Macklemore releases anticipated album
Ben Haggerty, who assumes the moniker Macklemore, is in many ways the ideal indie rapper. He has the troubled past and promising future that we all love in our performers. He is not afraid to inject autobiography into his rhymes, bringing truth and grit to his music. His voice is ear candy and his lyrics are close to genius. To top it all off, he's working with Ryan Lewis, a disc jockey who intuitively knows how to elevate syntax and diction through perfect beats. The Heist, released Oct. 9, is less a debut album than it is a culmination; Macklemore has been working on the album itself for two straight years and has been releasing mixtapes and performing since 2005. The Heist doesn't sound like the beginning of a promising career; it sounds like the fulfillment of a promise Macklemore made to himself over half a decade ago.
And what a fulfillment it is. The album's beats alone are enough to sustain an hour's worth of listening time. Lewis' knowledgeable navigation of hip-hop sounds gives The Heist a diverse array of tracks. "Thrift Shop," arguably the album's best track, hearkens back to the brash horns of the Beastie Boys with an entrancing sax riff. "Can't Hold Us" and "White Walls" build electric anthems with Kanye-esque pulsating percussion. The humble piano of "Same Love" is reminiscent of primo Atmosphere tracks. Macklemore leaves the scene entirely in the instrumental break "Bombom," allowing Lewis to build a luscious track of swelling piano and drum that bursts into horns.
Macklemore deserves no less than Ryan Lewis as a DJ, seeing as his own musical pallet is equally diverse. No subject matter appears to be out of Macklemore's incredible reach. He shifts frenetically from heavy introspection to light-hearted party fodder, making seamless transitions between alternating roles as a rapper. It almost seems like there are two Macklemores battling each other for the microphone, one who's being torn apart by inner demons and the other who just wants to get silly on the dance floor.
This duality of purpose could tear a weaker album apart, but on The Heist the contrast between dance party and pity party is actually what holds the album together. "Thrift Shop," a song about buying broken keyboards and Velcro shoes, is so undeniably self-aware that its silliness and cockiness just heighten the track to danceable perfection. "Thrift Shop" stabs at the duality of nature persistent within the core of Macklemore-a rapper who wants to have fun but knows when to be serious. Macklemore wrote "Thrift Shop," but he also wrote "Starting Over," in which he narrates his struggle abusing cough syrup.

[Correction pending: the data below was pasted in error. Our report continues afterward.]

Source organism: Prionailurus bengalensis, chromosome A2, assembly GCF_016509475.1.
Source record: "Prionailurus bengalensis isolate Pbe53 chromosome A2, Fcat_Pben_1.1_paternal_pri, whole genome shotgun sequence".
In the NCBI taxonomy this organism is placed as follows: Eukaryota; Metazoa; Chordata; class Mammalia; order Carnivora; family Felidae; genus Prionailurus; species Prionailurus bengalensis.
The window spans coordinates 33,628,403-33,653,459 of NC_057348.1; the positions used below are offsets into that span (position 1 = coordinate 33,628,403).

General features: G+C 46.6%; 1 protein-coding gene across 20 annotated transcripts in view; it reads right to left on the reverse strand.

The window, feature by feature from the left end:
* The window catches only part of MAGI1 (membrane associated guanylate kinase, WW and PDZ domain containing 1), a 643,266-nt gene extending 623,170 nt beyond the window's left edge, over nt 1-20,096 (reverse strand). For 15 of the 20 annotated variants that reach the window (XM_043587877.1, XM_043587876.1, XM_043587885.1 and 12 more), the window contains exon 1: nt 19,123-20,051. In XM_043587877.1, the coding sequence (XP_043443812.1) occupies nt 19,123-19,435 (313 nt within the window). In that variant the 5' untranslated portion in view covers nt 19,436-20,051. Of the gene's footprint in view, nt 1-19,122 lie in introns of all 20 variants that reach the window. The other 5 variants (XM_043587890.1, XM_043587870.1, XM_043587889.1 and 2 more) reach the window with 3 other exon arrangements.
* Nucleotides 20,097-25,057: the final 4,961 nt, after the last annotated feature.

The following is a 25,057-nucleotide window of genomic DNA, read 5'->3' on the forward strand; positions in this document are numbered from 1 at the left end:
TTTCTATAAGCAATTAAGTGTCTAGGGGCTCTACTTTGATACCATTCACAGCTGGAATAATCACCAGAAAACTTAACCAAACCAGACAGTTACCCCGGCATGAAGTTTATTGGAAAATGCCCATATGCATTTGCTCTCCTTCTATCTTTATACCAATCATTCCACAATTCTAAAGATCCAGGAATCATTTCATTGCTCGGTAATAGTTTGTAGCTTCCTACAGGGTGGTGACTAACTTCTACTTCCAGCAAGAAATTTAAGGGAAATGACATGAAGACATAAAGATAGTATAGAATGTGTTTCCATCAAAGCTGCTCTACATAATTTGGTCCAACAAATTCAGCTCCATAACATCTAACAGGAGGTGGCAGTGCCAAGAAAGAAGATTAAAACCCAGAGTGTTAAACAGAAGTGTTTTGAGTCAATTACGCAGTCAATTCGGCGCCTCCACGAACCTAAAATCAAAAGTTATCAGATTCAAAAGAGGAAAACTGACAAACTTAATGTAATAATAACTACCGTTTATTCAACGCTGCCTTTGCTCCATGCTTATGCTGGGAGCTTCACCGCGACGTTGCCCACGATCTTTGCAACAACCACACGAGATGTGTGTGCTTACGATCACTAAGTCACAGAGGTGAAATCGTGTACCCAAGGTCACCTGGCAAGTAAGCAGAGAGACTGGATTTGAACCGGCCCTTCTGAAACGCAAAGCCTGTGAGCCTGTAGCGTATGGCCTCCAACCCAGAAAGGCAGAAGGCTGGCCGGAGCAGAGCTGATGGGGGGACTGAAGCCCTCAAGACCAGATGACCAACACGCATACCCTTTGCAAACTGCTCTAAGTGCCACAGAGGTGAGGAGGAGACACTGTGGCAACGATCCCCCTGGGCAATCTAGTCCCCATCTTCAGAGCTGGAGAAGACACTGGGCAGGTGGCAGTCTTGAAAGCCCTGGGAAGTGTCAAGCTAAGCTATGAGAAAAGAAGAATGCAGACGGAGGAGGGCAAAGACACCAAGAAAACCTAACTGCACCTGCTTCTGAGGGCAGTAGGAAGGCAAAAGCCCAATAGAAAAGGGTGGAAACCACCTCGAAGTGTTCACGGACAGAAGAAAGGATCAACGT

"Same Love" will inevitably be the centerpiece of the "Macklemore is a serious rapper who raps seriously and who should be taken seriously as a rapper" discussion. While not the darkest or most personal track on The Heist, "Same Love" is an introspective and eloquent tribute to gay rights by a rapper. "If I was gay, I would think hip hop hates me," raps Macklemore on the track. He manages to be remorseful without being apologetic, socially critical without being arrogant and bold without being brash. "Same Love" is a significant moment in hip-hop, and hopefully it will motivate conversation about homosexuality in popular music.
However, the song that cements Macklemore as a serious rapper comes six tracks after "Same Love." It is a biting piece of social commentary on the nature of capitalist consumerism called "Wings," in which Macklemore reflects on how basketball shoes signified social status when he was in high school.
It's an anti-rap that rails against the consumption that other rappers glorify. The agony and resentment that echoes in Macklemore's throat when he screams "I listened to what that swoosh said" embodies the personal and social inspection that elevate The Heist in its most serious tracks.
Interestingly enough, "Wings" and "Thrift Shop" are both songs about consuming clothing that take diametrically opposed stances. "Wings" displays Macklemore's inner feelings on the nature of consumption, which in turn means that the consumption of "Thrift Shop" was satirical. "Thrift Shop" reveals itself to be another anti-rap song that parodies the Gucci bandanas and favorite brands of other popular artists by bragging about buying cheap coats. In this way, Macklemore's duality of purpose elevates The Heist, making it an excellent album.
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